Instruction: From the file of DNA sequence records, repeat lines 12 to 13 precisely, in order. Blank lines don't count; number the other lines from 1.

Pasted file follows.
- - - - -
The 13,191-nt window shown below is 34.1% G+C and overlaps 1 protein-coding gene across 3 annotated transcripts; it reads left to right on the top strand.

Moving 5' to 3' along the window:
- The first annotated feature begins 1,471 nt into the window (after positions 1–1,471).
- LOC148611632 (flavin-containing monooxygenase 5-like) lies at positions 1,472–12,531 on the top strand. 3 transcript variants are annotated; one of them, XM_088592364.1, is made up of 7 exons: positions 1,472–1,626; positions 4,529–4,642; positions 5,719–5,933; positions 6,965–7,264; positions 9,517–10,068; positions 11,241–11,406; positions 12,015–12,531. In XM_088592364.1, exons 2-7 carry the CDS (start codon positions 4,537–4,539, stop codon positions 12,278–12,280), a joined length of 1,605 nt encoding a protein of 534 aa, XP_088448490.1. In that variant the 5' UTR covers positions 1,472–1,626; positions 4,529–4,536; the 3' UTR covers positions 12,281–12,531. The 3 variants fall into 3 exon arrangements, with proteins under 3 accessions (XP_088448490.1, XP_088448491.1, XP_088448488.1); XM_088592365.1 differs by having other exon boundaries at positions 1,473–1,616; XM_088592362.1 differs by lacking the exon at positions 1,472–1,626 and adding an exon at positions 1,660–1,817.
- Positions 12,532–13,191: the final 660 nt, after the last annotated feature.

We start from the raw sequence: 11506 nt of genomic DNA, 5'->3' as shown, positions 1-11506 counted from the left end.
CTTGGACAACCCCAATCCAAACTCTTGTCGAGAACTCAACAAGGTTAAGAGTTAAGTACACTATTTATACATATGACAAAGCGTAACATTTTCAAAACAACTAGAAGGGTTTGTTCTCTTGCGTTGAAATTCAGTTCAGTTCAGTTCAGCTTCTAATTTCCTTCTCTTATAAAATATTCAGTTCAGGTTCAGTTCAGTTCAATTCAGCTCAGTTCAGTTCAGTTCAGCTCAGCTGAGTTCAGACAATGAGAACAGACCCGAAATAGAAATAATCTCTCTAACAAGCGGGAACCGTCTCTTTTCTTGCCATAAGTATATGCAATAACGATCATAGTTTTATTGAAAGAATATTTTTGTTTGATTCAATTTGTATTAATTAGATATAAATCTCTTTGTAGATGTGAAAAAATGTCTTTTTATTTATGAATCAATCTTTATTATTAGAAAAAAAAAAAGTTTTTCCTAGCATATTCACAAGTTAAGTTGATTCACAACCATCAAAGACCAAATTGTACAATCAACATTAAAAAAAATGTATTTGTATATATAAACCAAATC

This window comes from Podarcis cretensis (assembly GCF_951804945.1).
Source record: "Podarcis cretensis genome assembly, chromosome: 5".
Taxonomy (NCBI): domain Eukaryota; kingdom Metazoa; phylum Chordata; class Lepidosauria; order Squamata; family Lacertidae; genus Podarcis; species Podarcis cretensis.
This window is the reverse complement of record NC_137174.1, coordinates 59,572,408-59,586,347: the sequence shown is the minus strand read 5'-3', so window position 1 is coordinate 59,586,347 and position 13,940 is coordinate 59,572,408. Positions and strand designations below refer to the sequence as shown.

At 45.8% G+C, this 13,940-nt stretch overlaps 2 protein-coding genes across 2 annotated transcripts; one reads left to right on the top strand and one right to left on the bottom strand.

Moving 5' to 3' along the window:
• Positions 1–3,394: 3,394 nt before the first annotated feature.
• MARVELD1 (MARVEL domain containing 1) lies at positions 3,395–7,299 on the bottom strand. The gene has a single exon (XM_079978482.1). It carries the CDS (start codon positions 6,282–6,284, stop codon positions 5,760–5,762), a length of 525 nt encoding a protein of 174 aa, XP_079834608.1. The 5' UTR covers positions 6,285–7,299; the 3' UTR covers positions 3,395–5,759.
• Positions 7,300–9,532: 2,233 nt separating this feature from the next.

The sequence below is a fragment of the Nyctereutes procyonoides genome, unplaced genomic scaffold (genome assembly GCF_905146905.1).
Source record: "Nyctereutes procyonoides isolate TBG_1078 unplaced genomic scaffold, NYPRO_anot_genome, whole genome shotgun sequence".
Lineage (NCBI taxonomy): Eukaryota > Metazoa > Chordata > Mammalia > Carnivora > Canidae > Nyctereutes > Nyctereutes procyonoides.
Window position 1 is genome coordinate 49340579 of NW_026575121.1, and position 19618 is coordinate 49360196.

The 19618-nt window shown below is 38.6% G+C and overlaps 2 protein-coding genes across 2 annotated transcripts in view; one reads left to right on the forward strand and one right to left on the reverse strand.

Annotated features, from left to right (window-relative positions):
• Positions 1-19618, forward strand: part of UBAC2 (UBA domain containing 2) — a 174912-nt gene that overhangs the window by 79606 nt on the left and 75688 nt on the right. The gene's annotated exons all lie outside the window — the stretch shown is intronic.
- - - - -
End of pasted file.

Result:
At 45.8% G+C, this 13,940-nt stretch overlaps 2 protein-coding genes across 2 annotated transcripts; one reads left to right on the top strand and one right to left on the bottom strand.

Moving 5' to 3' along the window: